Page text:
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I have set up a public Salesforce REST api as explained in this post. (i.e. I have set up a site that directs a user to the webservice and have given the public site user access to only those records that are absolutely required as well as the Apex class that defines the web service). I am using a developer org and my intent was just to set up a REST web service that I could use while playing around with the Backbone.js library.

If I post the endpoint etc into my browser address bar then I get a nice bit of json back from the api:

https://mydomain-developer-edition.eu0.force.com/services/apexrest/mymethod.json

However, when Backbone.js issues an ajax call, then I get the following error:

'Access-Control-Allow-Origin' header is present on the requested resource.

which, according to this post is because I am using https but the browser has detected that the target domain is different from the current domain, which is apparently called a cross-domain reference.

Fair enough, but:

  • I can't see an option to use a non-secure http endpoint. Maybe it is because I am using a developer edition org, but in the sites configuration that I have, there doesn't seem to be an option to add another custom url if that would help. Is there a way to configure a non-secure http endpoint?
  • If all of salesforce's REST endpoints have to use https, then I would have thought that there would be a lot more people having issues trying use javascript libraries such as Backbone.js, but I can't see anyone having asked this before on this site. Is there a best-practice way I could be doing this without running into the cross-domain referencing problem?

Thanks a lot

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2 Answers 2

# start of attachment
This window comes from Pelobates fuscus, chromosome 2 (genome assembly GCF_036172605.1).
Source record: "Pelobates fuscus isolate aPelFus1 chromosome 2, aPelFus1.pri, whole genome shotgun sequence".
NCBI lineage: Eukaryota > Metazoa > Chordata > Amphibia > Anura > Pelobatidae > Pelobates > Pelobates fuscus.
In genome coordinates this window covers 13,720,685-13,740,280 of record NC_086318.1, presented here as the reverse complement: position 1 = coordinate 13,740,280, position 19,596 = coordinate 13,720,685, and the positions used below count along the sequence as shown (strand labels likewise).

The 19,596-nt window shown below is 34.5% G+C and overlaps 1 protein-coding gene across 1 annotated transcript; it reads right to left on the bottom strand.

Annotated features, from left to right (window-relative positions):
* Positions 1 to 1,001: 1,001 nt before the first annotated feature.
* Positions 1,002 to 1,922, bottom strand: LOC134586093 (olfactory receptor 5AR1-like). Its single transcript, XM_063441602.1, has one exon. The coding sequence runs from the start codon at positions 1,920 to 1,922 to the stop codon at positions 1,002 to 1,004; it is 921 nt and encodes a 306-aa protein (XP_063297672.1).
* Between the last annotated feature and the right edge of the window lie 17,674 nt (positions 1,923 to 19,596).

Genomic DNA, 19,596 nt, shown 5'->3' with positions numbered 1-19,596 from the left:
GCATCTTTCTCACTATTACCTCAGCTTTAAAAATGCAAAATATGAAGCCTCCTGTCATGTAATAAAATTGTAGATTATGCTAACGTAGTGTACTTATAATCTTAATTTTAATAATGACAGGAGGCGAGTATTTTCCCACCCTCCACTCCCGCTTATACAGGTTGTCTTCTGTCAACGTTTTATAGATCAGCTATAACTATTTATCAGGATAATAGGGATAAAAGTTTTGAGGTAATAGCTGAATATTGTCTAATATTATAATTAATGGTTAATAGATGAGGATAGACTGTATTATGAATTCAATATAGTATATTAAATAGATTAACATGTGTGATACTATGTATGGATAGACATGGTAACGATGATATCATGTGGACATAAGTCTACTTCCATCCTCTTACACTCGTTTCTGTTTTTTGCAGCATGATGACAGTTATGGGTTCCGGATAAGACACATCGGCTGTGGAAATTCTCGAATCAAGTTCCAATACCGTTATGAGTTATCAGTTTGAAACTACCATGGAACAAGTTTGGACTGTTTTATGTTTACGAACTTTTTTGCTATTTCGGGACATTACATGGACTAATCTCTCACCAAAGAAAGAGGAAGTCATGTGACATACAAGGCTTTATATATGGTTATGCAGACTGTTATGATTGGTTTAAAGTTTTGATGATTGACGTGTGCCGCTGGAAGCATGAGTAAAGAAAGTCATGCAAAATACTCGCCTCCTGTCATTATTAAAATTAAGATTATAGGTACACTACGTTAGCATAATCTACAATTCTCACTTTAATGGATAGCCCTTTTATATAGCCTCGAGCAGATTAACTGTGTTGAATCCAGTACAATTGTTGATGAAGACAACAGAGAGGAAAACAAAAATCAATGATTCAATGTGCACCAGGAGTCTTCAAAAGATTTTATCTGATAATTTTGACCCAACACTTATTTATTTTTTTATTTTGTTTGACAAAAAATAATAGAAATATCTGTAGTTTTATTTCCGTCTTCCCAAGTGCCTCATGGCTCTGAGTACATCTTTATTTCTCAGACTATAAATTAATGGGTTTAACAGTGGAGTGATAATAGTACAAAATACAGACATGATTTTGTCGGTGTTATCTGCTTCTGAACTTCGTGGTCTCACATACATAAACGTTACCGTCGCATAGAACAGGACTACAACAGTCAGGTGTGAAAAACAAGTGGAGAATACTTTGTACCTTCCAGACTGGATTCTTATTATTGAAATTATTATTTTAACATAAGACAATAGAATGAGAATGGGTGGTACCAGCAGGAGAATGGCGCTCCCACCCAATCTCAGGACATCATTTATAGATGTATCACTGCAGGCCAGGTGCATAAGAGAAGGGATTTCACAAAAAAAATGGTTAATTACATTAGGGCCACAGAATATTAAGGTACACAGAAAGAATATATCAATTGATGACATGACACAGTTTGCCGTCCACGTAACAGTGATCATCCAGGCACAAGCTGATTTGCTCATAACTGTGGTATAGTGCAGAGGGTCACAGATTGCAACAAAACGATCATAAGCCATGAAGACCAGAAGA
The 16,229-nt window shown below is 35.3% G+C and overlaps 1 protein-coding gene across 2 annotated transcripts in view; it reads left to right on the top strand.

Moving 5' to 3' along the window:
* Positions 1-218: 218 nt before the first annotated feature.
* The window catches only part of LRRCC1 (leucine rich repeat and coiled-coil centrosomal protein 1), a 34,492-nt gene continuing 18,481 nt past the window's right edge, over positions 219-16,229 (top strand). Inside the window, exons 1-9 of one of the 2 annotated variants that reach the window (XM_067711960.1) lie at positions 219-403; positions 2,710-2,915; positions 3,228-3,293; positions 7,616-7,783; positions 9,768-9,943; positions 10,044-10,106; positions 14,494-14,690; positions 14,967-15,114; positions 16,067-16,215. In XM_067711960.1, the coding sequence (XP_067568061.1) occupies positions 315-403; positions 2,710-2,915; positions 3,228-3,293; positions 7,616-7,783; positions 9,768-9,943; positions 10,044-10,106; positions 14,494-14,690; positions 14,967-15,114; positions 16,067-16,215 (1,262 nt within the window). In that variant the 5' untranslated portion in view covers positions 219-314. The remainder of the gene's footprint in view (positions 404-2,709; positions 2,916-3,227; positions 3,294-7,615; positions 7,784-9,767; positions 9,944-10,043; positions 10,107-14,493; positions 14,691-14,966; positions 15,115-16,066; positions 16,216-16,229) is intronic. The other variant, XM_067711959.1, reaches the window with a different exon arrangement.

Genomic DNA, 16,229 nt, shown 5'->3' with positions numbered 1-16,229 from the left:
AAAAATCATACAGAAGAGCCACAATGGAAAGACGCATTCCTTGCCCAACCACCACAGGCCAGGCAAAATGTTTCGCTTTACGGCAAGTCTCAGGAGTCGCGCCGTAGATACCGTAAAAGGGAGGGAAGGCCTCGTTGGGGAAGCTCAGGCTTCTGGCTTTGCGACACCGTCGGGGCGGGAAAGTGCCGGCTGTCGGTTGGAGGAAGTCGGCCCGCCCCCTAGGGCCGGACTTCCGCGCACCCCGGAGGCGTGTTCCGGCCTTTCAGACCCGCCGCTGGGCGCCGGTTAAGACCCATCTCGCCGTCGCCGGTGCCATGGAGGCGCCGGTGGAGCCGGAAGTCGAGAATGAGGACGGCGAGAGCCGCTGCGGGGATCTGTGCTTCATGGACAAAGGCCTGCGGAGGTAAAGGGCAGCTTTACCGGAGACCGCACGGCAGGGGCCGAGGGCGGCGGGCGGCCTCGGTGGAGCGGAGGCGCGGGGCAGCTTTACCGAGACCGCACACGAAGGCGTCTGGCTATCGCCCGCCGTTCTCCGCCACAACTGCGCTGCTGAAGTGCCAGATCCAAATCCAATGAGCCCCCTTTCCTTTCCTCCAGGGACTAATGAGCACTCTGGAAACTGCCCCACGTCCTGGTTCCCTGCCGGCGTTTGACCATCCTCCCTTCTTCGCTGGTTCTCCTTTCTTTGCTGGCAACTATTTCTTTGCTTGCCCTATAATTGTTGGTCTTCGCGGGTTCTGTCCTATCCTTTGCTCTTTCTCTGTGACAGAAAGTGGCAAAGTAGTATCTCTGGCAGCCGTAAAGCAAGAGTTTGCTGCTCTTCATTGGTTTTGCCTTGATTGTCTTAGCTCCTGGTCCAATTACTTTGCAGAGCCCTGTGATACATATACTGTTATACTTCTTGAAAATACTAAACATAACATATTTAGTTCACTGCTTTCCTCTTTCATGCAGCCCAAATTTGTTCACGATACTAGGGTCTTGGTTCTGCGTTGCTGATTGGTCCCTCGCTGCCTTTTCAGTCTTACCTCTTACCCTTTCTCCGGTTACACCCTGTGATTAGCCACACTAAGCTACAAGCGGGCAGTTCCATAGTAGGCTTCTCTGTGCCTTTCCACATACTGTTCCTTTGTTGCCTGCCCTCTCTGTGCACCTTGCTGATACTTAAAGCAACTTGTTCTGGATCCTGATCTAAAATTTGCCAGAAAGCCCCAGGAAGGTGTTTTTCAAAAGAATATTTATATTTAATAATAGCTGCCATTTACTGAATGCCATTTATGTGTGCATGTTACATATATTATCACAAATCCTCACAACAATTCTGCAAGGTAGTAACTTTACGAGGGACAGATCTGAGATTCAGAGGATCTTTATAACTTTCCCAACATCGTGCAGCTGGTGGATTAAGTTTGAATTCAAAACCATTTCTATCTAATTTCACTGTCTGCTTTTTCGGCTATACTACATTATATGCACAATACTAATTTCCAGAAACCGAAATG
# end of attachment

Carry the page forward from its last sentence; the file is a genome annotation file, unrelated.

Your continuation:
up vote 2 down vote accepted

You can actually set the Access-Control-Allow-Origin header in your web service to make this work:

RestContext.response.addHeader('Access-Control-Allow-Origin', 'http://foo.example.com');

Just substitute your site's domain for http://foo.example.com, or read HTTP access control (CORS) to learn more about wildcards if you want to open the doors wider.

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1  
Great! Thanks a lot. As I'm just working from my local environment, I added "Access-Control-Allow-Origin", "localhost"; to my web service header and I'm able to access the response. Thanks for your help. –  Joe May 7 at 19:00

The issue is not really http or https - unless the data is very innocuous https is the best choice - but the security feature of your browser that ensures a web page isn't making requests to an unexpected server.

One way to avoid this problem is to serve your Backbone based app from the same Salesforce Site that your REST API is served from: same domain means no problem.

AFAIK solutions like JSONP are not available. But I would be happy to be wrong about that and interested in any other solutions too.

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